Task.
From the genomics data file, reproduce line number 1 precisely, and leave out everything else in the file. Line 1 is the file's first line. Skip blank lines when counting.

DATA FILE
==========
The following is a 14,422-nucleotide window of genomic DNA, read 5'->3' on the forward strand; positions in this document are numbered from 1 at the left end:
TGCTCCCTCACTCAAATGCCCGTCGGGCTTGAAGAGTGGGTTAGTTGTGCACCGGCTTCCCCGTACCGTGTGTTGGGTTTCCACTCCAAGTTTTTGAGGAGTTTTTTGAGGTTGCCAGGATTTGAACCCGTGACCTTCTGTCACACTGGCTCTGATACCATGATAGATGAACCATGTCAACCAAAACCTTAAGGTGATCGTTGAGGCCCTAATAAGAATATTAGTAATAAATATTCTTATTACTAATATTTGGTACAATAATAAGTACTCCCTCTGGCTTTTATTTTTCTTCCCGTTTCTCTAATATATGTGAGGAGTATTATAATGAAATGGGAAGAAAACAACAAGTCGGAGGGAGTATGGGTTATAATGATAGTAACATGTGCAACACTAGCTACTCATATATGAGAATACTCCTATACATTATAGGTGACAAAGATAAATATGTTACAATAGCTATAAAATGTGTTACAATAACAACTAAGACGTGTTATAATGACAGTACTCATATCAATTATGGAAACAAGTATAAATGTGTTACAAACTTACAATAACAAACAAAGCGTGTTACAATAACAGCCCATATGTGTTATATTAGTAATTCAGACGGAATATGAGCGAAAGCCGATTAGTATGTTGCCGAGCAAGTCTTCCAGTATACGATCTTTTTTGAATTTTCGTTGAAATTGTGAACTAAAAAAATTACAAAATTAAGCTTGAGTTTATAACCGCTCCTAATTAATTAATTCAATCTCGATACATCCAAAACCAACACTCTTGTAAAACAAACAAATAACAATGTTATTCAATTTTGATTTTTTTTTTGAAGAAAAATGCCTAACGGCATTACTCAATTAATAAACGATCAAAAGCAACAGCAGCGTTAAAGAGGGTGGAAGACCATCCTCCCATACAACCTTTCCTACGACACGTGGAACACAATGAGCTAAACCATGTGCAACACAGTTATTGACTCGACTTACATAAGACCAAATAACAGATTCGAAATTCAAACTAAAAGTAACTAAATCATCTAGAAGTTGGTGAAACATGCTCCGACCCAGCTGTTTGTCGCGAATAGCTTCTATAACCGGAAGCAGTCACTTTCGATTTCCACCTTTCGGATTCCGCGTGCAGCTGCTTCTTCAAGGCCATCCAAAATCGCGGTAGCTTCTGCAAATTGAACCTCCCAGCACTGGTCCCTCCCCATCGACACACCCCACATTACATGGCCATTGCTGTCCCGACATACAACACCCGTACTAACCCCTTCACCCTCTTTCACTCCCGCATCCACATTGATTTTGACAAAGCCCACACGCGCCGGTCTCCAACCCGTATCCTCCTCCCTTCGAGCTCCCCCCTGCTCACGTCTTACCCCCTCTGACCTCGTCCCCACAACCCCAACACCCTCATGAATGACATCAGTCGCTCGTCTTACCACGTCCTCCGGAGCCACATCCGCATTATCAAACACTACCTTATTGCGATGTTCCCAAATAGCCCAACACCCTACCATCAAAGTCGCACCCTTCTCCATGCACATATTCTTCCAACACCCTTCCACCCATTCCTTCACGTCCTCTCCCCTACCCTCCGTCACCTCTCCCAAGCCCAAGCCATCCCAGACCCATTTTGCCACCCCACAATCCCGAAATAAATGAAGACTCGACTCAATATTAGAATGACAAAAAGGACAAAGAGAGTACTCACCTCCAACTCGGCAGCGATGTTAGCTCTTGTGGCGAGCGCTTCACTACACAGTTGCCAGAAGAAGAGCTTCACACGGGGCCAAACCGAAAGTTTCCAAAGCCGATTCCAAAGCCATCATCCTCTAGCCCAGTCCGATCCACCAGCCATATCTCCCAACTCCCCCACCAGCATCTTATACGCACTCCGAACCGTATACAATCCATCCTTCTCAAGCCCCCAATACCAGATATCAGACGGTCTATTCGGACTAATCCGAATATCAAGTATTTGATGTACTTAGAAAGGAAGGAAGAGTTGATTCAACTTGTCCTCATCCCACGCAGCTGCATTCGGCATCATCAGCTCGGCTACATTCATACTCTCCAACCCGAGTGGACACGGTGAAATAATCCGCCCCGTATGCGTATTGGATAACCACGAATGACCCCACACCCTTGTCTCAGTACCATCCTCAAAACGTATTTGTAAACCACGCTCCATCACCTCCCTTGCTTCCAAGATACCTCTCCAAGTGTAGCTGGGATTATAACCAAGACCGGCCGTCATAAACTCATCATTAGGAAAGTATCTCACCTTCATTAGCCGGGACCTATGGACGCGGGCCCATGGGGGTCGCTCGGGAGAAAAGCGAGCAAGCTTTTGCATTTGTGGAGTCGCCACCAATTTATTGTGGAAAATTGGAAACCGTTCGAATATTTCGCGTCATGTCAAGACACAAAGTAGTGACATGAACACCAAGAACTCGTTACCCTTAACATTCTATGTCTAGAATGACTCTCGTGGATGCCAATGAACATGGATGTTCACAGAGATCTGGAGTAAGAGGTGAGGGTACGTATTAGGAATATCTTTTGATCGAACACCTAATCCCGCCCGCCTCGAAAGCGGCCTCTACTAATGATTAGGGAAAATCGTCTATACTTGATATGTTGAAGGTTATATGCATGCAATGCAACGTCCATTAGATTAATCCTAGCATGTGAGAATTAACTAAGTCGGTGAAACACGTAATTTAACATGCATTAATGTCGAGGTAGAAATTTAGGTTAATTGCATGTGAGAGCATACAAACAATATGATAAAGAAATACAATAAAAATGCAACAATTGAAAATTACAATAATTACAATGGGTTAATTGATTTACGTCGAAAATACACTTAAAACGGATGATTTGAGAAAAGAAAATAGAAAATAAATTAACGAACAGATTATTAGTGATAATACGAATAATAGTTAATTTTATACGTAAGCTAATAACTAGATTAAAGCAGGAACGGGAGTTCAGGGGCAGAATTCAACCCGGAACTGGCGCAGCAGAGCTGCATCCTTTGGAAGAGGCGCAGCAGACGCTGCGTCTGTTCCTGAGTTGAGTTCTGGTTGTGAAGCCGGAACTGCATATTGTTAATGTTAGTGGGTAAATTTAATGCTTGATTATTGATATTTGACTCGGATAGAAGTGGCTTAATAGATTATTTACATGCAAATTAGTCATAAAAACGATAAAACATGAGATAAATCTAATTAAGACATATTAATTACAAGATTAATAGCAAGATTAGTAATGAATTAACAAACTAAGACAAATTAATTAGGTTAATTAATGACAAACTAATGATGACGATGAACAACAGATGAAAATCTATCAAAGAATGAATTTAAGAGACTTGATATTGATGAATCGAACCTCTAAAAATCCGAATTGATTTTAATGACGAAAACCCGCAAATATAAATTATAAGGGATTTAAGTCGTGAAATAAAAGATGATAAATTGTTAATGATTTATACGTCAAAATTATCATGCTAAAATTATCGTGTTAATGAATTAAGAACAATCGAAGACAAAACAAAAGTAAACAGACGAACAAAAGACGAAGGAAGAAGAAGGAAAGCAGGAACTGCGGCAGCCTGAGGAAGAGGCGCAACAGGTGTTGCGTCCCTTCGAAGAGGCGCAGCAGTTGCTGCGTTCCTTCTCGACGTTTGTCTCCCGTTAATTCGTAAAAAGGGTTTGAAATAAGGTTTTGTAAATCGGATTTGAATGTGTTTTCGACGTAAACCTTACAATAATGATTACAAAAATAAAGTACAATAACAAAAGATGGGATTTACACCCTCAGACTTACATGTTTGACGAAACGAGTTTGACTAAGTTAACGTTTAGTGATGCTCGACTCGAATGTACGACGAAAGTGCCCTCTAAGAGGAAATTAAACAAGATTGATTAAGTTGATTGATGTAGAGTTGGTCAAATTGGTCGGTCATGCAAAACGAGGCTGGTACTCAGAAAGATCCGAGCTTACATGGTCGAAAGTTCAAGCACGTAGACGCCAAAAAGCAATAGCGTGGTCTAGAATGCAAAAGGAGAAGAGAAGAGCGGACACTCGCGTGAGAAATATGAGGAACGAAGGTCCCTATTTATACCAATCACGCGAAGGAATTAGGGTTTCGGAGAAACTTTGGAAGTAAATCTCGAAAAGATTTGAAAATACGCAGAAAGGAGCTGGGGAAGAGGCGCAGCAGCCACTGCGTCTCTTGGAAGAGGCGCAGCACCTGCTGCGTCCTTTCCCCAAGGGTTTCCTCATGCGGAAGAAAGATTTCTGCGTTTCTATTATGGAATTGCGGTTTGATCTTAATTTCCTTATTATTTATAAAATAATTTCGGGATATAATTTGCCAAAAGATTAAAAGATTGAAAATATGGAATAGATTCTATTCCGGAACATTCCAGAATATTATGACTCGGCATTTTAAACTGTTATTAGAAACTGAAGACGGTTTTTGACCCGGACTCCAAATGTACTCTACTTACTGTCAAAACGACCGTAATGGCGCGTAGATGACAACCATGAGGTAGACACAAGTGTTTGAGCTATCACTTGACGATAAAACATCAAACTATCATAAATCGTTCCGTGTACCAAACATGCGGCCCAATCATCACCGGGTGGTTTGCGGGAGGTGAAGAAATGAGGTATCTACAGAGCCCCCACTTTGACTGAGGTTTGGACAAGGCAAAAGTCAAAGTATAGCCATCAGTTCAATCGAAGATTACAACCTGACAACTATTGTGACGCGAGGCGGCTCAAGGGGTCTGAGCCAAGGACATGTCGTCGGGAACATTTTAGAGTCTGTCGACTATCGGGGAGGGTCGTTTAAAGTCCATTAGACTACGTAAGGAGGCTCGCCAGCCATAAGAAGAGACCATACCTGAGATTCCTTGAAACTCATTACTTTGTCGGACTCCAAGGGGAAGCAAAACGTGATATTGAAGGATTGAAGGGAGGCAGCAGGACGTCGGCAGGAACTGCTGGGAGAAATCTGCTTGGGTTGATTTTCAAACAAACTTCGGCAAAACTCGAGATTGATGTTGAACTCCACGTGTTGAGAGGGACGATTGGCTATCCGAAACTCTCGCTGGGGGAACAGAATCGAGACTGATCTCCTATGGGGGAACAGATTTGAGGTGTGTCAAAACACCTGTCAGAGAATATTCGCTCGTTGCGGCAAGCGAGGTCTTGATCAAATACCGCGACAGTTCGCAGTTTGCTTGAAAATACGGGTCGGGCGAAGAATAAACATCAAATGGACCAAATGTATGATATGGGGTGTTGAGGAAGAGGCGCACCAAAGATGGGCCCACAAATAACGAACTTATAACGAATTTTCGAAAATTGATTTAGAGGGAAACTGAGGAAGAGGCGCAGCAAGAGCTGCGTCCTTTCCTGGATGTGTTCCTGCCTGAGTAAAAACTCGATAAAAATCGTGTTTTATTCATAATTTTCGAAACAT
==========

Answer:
The following is a 14,422-nucleotide window of genomic DNA, read 5'->3' on the forward strand; positions in this document are numbered from 1 at the left end: